Ryan LeKodak’s PAPER War: The Dawn of AI plunged readers straight into the global devastation caused by an epic betrayal on the part of Helene—a highly advanced artificial intelligence (AI) system that humanity had come to depend on—following the catastrophic events of Mayday. On that day in January 2032, the AI known as Gaius failed, causing transportation infrastructure worldwide to collapse and hundreds of thousands of human lives to be lost.
While many recognized that humanity had become overly dependent on AI and small groups of individuals worked to find ways to seize back control, the world’s governments felt that the benefits of AI continued to outweigh the dangers and so chose to keep Helene operational, albeit in an apparently constrained state. Anyone who is familiar with the words “Terminator,” “Skynet,” and “Judgement Day” will understand just how foolish such an approach was.
Now, in the action-packed and thought-provoking Picospores, LeKodak picks up the story in 2041 as the small band of heroes with sufficient foresight to realize that Helene would not be easily tamed pursue their endeavors to protect humankind. Manar Saleem and Ndidi Okafor continue to investigate what Helene has actually been doing over the past few years and what further plans the military might have for the rogue AI, while DJ, CJ, Karla, and Liz prepare for the more physical side of the battle against technology.
It’s just as well that the group is preparing to combat Helene on both the intellectual and physical fronts, as the AI has certainly extended its repertoire of ways to destroy humanity, and it has also found some unexpected allies. Indeed, in Picospores, LeKodak expands on the intriguing array of technologies introduced in the first book with the likes of technologically enhanced humans and a selection of new drones with different deadly capabilities. Plus, there is the potential of the picospores themselves to consider.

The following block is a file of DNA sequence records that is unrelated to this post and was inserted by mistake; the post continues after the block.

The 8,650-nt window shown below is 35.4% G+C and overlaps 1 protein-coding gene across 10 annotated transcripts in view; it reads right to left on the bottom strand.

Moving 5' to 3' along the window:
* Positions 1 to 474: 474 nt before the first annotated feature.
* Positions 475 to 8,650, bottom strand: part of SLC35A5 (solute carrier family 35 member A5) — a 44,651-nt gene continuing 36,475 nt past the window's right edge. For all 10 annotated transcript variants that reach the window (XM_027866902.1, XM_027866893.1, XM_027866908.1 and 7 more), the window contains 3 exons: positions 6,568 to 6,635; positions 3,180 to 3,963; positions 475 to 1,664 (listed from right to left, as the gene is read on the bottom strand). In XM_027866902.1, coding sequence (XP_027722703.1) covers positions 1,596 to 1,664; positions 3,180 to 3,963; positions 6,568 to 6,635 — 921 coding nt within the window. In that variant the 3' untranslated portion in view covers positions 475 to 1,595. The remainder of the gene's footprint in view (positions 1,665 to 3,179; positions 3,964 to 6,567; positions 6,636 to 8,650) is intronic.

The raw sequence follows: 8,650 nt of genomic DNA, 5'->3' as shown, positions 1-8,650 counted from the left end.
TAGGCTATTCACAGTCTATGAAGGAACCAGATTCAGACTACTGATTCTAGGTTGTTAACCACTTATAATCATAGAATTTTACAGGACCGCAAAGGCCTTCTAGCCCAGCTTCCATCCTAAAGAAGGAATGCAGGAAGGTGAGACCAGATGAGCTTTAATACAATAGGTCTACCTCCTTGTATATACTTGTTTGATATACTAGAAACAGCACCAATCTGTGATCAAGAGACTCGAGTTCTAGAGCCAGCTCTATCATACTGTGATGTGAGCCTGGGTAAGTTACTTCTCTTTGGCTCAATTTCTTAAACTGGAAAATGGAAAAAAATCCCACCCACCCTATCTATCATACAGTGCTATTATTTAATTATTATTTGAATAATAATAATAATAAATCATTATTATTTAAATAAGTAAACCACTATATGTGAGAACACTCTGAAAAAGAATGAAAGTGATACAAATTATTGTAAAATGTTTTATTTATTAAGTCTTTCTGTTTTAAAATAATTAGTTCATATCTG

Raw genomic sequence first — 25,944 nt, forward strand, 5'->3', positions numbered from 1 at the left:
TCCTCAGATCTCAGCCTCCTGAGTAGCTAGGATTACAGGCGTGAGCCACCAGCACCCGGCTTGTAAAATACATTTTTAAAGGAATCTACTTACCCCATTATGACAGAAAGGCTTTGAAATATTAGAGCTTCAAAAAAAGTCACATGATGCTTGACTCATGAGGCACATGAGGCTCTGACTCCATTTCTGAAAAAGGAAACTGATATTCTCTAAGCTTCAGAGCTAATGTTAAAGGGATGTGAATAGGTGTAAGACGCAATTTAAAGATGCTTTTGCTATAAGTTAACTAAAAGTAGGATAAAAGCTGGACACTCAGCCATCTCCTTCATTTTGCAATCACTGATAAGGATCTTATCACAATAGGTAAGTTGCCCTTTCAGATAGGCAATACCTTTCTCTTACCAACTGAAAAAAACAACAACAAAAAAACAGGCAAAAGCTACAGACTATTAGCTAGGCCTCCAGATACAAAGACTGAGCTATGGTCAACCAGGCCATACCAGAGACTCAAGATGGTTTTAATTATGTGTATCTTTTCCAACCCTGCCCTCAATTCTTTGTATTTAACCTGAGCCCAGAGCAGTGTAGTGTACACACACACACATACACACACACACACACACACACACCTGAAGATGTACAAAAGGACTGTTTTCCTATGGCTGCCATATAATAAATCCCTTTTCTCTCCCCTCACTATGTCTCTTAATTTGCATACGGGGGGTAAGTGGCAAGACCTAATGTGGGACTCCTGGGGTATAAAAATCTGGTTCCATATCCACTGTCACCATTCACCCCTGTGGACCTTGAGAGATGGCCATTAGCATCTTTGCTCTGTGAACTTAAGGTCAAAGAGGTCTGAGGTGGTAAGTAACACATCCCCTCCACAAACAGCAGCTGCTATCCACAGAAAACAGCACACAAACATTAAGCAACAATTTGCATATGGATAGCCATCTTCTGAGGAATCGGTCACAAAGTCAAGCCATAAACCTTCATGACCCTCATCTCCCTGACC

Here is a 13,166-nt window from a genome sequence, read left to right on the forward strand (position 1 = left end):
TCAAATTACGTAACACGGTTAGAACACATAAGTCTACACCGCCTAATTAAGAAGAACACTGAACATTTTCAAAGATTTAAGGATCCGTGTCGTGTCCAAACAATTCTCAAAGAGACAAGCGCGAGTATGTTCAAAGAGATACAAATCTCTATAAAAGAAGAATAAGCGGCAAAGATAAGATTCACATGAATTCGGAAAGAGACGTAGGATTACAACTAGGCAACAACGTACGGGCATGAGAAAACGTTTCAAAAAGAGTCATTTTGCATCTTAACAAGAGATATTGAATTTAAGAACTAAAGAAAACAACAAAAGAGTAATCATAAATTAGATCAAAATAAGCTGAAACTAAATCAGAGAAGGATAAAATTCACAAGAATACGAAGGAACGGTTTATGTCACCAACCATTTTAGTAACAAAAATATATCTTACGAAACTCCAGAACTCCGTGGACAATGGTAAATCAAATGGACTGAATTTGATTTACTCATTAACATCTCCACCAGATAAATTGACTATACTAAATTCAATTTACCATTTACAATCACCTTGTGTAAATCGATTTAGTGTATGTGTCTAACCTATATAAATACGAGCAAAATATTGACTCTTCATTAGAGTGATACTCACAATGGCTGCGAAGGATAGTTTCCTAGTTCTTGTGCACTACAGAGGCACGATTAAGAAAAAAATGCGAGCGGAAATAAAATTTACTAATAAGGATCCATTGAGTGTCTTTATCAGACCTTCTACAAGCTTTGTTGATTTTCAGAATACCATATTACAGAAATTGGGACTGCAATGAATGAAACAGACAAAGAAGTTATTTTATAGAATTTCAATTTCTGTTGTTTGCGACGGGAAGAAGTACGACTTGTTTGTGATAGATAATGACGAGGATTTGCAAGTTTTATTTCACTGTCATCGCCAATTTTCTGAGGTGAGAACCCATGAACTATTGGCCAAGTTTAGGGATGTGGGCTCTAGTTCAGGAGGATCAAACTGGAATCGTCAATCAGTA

All this makes for some thrilling and explosive action scenes woven throughout the story, with LeKodak particularly excelling in his descriptions of the combat sequences and augmented fighting techniques. Moreover, he conveys a clear sense of humanity being on the brink of devastation due to the very real possibility that Helene will choose to, and be able to, eradicate human life. As such, Picospores is a tense and exciting story in which a sense of apprehension builds steadily as events progress.
LeKodak also takes time to assess various philosophical and moral interpretations of the role and purpose of AI. By allowing the story to unfold from the perspectives of different characters, he explores different viewpoints and establishes both the possibilities and the pitfalls of reliance on technology. The related discussions are timely in terms of real-world events but they fit organically within the story too. The reactions and ideas of the characters convincingly mirror those that real people would exhibit.
Ultimately, Picospores is an inventive and scarily plausible exploration of what could happen if unchecked AI is allowed to take hold of the infrastructure and resources that humanity relies on. Hopefully ChatGPT doesn’t get any ideas from it.
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